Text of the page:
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HomeFashionHow Zoya Cherkassky-Nnadi turned Kiev childhood scenes into powerful responses to war

How Zoya Cherkassky-Nnadi turned Kiev childhood scenes into powerful responses to war

Zoya Cherkassky-Nnadi’s childhood Kiev was long gone when tanks rolled into her former neighborhood last February. In an effort to preserve her memory of the Ukrainian capital—which she and her family left for Israel weeks before the Soviet Union collapsed—the Tel Aviv-based artist began a project titled “Soviet Childhood,” featuring vividly detailed ( and engaging schematic style) presents some “sentimental, nostalgic” moments from her Soviet formative years. Now, a year after Russia’s invasion of Ukraine, Cherkassky-Nnadi has dramatically expanded this work, reimagining the Ukraine she once knew in a brutally contemporary context. The work is emotional and unrelenting, and for Cherkassky-Nnadi it is a meaningful way to assess and understand.

Last week, during the final days of a group show in Tel Aviv featuring all Ukrainian-born female artists, Cherkassky-Nnadi accepted Vogue on the occupation of Kiev, then and now.

Vogue: Thank you so much for taking the time to chat. Taking a step back, you lived in Kiev until 15, right?

Zoya Cherkassky-Nnadi: Fifteen, yes .

Can you tell me something about your early life? What was your family life like before you moved to Israel?

I came to Israel two weeks before the collapse of the Soviet Union. I’m sure Kiev is the capital of the world. That’s how I see it, because it’s the capital of Ukraine and it’s a very beautiful city with a lot going on. I think, This is the center of the world . It was a period of reformation. Everything is allowed and everyone is ecstatic because this is something new. Suddenly, you can do things you couldn’t do before. Actually I was very happy when I was young, because everything is open and you can hear western music. But I think about my parents, they were kind of scared of where it was going. I think that’s why they decided to immigrate.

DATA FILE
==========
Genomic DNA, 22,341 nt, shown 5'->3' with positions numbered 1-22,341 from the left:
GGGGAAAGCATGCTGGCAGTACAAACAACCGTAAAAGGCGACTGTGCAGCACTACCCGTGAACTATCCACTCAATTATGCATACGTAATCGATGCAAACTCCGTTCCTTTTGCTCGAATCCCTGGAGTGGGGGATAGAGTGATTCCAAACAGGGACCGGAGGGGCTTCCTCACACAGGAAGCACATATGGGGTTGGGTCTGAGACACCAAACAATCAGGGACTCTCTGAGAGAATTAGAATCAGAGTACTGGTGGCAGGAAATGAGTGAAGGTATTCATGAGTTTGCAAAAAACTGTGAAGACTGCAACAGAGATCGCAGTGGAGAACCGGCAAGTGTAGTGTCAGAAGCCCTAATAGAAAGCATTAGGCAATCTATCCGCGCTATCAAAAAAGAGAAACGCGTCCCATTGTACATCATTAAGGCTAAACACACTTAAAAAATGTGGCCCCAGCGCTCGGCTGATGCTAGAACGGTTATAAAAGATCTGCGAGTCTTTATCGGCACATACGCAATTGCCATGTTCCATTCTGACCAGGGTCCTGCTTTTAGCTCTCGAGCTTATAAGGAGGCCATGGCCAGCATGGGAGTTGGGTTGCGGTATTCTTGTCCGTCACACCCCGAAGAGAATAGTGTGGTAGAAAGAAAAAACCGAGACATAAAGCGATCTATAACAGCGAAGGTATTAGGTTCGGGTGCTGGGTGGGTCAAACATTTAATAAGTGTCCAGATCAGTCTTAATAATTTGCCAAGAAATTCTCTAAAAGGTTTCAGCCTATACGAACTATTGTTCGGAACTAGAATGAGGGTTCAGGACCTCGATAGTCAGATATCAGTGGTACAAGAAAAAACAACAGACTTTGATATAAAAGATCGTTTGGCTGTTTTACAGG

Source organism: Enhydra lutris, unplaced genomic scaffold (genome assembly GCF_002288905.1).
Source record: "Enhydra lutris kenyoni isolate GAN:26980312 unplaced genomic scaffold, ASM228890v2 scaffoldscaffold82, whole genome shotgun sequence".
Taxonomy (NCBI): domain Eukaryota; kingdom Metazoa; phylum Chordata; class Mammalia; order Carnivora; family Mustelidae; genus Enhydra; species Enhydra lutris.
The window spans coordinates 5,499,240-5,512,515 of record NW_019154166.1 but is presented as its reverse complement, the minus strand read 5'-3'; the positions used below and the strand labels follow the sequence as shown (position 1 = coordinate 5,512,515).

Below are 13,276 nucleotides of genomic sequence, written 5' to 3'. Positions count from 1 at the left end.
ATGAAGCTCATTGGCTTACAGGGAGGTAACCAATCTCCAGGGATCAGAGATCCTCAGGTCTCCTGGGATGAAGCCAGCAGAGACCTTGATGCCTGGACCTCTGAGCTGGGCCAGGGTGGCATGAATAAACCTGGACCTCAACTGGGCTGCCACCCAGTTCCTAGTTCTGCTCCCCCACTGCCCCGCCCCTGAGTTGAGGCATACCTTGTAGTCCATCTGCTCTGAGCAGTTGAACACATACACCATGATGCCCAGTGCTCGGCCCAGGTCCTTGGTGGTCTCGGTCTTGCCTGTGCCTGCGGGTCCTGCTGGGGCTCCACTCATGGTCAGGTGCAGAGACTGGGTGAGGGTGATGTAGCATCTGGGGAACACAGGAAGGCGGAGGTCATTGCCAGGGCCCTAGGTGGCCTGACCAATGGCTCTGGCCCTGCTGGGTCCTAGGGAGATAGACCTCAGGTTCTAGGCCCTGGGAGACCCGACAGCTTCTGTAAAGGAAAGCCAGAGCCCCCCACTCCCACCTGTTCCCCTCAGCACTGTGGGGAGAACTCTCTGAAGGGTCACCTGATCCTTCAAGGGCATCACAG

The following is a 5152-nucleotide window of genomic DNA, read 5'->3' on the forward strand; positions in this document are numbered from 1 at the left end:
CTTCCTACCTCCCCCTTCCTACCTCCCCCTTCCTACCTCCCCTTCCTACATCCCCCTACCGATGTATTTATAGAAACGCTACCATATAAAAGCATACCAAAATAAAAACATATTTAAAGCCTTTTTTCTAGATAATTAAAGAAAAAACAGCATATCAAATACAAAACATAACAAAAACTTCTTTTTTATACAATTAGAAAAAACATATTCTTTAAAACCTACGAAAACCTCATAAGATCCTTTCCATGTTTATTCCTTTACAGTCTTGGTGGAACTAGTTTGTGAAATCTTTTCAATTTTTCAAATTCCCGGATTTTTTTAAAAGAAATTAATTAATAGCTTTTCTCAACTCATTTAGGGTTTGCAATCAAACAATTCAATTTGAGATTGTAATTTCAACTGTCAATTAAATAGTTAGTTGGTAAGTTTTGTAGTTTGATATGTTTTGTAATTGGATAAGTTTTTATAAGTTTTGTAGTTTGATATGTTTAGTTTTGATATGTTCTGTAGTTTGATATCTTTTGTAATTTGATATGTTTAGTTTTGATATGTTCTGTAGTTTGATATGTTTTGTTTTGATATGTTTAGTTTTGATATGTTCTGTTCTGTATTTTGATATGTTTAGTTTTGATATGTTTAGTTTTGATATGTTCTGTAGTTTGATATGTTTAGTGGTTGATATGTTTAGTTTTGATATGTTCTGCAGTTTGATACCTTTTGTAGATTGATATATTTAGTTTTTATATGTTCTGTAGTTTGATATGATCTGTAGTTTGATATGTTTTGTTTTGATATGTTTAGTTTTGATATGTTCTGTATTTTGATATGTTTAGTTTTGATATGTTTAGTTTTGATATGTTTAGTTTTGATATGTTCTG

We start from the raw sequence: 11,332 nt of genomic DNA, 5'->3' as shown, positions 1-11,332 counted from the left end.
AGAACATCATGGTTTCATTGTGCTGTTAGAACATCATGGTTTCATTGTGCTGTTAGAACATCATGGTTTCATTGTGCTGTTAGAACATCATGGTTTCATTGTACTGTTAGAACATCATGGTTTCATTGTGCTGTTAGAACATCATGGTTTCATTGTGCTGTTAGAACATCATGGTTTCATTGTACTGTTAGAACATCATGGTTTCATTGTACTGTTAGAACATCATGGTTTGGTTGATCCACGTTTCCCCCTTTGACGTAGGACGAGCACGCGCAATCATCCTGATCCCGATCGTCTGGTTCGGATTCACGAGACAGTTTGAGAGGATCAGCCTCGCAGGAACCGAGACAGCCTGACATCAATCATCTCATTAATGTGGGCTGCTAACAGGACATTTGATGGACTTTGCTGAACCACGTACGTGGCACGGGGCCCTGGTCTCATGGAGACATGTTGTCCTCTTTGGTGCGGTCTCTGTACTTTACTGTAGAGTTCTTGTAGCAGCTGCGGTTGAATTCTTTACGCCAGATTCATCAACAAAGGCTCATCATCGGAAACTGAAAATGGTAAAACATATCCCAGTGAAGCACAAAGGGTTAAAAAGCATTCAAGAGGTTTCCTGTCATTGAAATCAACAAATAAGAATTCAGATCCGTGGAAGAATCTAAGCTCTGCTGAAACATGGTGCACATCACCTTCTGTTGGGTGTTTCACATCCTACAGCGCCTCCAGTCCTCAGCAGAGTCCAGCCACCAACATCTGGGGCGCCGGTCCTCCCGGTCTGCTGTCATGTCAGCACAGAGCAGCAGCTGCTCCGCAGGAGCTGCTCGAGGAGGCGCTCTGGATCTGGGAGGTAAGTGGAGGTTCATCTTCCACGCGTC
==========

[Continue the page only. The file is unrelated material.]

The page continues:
Over the years, after you moved, did you often go to Ukraine?


I’m working on an exhibition about post-Soviet immigration to Israel and I’ve noticed that every time I try to draw Kiev, it ends up [looking like] Berlin because They are somewhat similar. But they’re also very different, which is why I travel. I think, I have to refresh my memory. I have to remember something. But I had no idea it would be such a powerful experience. Especially since I used to go to Russia a lot – Moscow, St. Petersburg – because most of my friends are from Russia. During Soviet times, Moscow had the same vibe as Kiev, only Moscow was much bigger. But when I went to Kiev in 15, I found it very different. In the years I haven’t been there, it’s gotten richer – it now has the same vibe as Prague and Eastern European countries. Not like Russia.



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